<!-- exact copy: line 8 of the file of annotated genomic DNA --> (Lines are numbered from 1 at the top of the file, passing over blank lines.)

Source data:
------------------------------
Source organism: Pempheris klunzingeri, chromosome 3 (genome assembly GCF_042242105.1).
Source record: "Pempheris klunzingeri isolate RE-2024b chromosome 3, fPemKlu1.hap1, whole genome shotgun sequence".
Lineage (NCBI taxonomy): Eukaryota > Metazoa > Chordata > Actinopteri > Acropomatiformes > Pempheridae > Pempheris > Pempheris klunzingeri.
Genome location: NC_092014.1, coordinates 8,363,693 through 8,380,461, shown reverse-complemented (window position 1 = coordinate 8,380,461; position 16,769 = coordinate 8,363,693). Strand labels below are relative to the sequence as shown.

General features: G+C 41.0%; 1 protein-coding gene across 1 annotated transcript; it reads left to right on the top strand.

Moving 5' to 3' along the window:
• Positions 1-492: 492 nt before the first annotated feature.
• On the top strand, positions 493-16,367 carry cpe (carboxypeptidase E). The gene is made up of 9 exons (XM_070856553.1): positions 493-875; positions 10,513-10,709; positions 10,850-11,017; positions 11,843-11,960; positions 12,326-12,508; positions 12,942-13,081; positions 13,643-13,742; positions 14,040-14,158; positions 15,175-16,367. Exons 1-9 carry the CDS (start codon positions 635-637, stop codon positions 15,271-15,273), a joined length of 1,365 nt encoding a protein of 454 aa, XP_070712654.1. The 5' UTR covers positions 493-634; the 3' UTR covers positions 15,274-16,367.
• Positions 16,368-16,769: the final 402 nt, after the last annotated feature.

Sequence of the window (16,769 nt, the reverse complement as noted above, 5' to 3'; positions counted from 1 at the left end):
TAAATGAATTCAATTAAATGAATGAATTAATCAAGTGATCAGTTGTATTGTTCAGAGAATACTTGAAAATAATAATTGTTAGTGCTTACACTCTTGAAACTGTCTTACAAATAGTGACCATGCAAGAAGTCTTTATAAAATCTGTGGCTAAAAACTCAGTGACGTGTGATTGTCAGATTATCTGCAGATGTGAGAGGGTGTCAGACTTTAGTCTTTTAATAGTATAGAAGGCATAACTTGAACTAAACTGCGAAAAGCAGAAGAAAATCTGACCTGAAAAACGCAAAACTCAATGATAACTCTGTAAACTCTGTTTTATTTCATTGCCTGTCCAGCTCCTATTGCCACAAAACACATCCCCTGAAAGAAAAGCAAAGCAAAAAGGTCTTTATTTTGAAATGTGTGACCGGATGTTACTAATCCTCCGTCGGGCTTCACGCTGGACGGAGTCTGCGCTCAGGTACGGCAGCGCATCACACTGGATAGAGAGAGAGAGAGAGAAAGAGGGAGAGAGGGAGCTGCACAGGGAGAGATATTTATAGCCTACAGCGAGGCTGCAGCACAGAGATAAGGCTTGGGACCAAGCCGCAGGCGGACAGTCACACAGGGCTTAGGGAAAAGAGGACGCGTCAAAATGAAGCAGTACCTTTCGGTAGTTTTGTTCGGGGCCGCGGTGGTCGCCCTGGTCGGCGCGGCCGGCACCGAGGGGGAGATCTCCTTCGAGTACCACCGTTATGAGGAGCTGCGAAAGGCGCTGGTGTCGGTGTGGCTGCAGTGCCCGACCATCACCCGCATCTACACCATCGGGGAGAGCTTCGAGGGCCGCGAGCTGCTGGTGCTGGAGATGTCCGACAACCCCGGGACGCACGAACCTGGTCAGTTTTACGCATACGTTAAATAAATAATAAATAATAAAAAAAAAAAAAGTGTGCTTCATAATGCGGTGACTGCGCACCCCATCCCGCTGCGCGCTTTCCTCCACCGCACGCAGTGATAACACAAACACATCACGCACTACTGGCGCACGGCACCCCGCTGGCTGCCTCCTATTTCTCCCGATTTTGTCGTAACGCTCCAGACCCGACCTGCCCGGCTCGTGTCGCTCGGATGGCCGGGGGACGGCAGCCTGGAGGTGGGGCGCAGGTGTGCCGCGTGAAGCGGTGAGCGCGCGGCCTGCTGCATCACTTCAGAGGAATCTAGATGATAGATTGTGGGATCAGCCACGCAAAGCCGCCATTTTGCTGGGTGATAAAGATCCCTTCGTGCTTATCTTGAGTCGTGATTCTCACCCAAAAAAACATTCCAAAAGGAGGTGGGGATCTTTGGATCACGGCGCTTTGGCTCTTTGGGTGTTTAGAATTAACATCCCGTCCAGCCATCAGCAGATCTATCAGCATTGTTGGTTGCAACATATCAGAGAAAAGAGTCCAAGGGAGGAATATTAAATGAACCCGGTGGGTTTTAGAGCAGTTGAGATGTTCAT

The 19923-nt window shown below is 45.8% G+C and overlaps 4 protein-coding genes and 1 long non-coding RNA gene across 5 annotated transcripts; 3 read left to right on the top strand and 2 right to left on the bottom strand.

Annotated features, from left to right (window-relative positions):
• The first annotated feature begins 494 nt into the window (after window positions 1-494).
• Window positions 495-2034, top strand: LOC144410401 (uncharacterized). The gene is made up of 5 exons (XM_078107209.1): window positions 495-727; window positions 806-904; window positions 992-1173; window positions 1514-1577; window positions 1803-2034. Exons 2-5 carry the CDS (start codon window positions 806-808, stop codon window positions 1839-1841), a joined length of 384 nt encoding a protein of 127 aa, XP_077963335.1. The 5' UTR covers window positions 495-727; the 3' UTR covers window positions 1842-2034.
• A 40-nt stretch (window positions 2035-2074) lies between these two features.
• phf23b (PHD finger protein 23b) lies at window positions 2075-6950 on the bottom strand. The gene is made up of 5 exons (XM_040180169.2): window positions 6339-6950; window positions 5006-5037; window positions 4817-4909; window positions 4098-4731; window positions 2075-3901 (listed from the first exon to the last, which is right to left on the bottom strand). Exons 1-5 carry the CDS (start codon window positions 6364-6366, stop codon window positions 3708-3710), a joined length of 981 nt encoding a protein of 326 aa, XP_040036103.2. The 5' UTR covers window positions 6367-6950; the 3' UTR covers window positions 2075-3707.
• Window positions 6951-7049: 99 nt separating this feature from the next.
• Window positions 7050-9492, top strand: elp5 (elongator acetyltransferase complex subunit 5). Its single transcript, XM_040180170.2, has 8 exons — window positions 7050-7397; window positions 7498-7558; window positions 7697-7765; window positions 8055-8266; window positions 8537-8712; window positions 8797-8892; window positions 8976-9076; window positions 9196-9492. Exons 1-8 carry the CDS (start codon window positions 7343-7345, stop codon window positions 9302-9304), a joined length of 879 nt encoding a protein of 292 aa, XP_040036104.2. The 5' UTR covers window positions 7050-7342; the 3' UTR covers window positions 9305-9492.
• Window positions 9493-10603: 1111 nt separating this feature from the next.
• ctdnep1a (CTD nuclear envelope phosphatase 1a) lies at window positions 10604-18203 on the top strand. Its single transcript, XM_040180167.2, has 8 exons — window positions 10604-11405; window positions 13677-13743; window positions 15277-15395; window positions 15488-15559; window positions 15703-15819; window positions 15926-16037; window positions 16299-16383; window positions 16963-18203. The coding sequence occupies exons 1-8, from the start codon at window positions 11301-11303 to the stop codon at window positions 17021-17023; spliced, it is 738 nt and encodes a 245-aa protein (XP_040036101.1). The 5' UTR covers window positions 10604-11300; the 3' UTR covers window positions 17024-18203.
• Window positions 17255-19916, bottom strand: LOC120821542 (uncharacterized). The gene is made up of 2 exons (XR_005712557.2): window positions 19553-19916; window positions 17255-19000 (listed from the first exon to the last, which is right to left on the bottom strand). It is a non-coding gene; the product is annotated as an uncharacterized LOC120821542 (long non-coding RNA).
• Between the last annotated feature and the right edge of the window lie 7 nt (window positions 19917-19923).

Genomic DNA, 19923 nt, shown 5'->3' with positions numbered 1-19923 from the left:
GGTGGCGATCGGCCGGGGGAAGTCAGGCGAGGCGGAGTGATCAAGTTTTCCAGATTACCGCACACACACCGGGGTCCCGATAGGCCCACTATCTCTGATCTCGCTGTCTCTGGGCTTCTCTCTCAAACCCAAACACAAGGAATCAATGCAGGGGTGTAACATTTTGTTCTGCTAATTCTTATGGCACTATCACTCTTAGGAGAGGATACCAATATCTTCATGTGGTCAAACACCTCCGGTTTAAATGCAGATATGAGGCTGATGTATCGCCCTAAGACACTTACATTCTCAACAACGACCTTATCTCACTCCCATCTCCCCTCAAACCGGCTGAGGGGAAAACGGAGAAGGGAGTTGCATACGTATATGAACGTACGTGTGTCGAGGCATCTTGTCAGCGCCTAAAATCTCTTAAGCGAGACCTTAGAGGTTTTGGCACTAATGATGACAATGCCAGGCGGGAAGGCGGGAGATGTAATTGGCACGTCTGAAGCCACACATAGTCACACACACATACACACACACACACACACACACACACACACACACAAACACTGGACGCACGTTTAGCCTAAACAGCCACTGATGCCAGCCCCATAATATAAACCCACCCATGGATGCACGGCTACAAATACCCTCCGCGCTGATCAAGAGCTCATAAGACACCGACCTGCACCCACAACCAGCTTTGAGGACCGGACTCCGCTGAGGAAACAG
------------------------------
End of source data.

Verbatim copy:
• On the top strand, positions 493-16,367 carry cpe (carboxypeptidase E). The gene is made up of 9 exons (XM_070856553.1): positions 493-875; positions 10,513-10,709; positions 10,850-11,017; positions 11,843-11,960; positions 12,326-12,508; positions 12,942-13,081; positions 13,643-13,742; positions 14,040-14,158; positions 15,175-16,367. Exons 1-9 carry the CDS (start codon positions 635-637, stop codon positions 15,271-15,273), a joined length of 1,365 nt encoding a protein of 454 aa, XP_070712654.1. The 5' UTR covers positions 493-634; the 3' UTR covers positions 15,274-16,367.